You don’t say

“You make a plan, and sometimes you have to revise your plan.”

– The Wichita chamber’s Barby Jobe who, upon being told CEO Bryan Derreberry was leaving, immediately realized she’d need to replace two billboards that feature him

Wichita makes another list, this time for consumer spending

WICHITA — Another day, another list.

Wichita has seemed to make a lot of them in the past couple of years.

The “Today” show just named Wichita the most affordable city in the nation.

Now, a list by Bundle, a new social money comparison site, is showing exactly how much Wichitans are spending.

Bundle ranks Wichita No. 22 in the top 25 cities for annual consumer spending.

Austin is No. 1 on the list with an average spending of $67,076 per household, excluding mortgages and rent.

Wichitans spend an average of $44,810.

The national average is $37,782.

“My first reaction to that is simply its probably decent to be in the middle of that,” says Dean Headley, associate professor of marketing at Wichita State University.

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Wichita Metro Chamber of Commerce cancels issues forum after calls of complaint

WICHITA — The Wichita Metro Chamber of Commerce has canceled a federal issues forum it planned for April 19 in response to complaints from its members and U.S. Rep. Todd Tiahrt’s office.

“We’ve been well communicated with,” says Sam Williams, chamber chairman.

“It’s a political year, and we didn’t probably pay enough attention to the political ramifications.”

The chamber invited U.S. Rep. Jerry Moran to speak at the forum.

Moran and Tiahrt, both Republicans, are running against each other for U.S. Sen. Sam Brownback’s seat.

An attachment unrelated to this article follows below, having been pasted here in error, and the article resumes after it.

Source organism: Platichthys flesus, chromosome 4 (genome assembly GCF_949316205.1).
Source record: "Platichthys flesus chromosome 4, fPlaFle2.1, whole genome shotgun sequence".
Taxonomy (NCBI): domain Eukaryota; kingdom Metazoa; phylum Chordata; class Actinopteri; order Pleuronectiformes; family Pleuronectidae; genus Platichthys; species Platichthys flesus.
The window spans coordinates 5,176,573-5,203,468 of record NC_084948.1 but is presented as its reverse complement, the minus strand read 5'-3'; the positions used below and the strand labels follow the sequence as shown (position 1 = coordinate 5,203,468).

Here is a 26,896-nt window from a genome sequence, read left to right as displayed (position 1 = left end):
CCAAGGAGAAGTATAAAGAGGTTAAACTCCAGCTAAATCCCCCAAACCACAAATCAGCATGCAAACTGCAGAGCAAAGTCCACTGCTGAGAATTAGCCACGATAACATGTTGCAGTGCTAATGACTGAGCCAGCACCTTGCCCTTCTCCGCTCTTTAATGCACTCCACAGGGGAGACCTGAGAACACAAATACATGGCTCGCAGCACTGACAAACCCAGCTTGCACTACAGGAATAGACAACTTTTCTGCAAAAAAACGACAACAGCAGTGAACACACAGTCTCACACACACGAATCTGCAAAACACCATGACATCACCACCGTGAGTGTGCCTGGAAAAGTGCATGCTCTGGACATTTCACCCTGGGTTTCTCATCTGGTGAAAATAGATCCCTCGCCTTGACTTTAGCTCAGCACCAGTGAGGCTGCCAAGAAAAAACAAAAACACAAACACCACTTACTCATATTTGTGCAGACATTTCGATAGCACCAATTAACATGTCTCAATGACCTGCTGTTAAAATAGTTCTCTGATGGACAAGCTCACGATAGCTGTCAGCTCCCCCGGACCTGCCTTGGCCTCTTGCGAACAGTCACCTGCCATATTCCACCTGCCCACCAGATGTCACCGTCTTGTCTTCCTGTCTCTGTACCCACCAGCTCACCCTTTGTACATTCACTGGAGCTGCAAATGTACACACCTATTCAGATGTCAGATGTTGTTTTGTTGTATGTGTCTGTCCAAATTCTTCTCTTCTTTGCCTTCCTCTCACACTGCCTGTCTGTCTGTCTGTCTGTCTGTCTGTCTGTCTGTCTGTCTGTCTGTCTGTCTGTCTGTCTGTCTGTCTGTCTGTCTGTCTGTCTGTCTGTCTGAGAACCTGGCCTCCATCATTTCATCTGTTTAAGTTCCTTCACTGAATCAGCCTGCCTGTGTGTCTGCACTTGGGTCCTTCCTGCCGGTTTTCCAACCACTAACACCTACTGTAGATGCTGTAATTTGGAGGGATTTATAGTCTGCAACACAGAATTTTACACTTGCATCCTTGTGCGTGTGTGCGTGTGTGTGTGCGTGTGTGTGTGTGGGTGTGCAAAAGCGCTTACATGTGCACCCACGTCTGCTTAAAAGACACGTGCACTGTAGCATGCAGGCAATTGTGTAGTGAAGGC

Williams says the forum is meant to be a nonpolitical gathering to discuss issues in Washington that affect local businesses.

“We thought this was going to be pretty interesting just because of all the health care stuff going on,” Williams says.

With the pressure that everyone is under these days, though, he says, “Things that maybe in the past wouldn’t have been so important just get overblown.”

The forum will be rescheduled, but neither Moran nor Tiahrt will be at it.

“Bottom line?” says Todd Novascone, Moran’s chief of staff. “As of yesterday or the day before, we are disinvited.”

Regarding Tiahrt’s office, Novascone says, “I don’t want to use the word arrogant . . . but I’ve never seen pressure like that. It just kind of really shocked me.”

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Karl Peterjohn, onetime Wichita Metro Chamber of Commerce foe, to speak at the group’s Chairman’s Lunch

peterWICHITA — When invitations recently went out for the Feb. 11 Wichita Metro Chamber of Commerce’s annual Chairman’s Lunch, three speakers were listed, but only two by name.

Mayor Carl Brewer will speak, as will 2010 Chamber Chairman Sam Williams.

The third speaker is the Sedgwick County Commission chairman, who at the time the invitations were printed was not yet elected.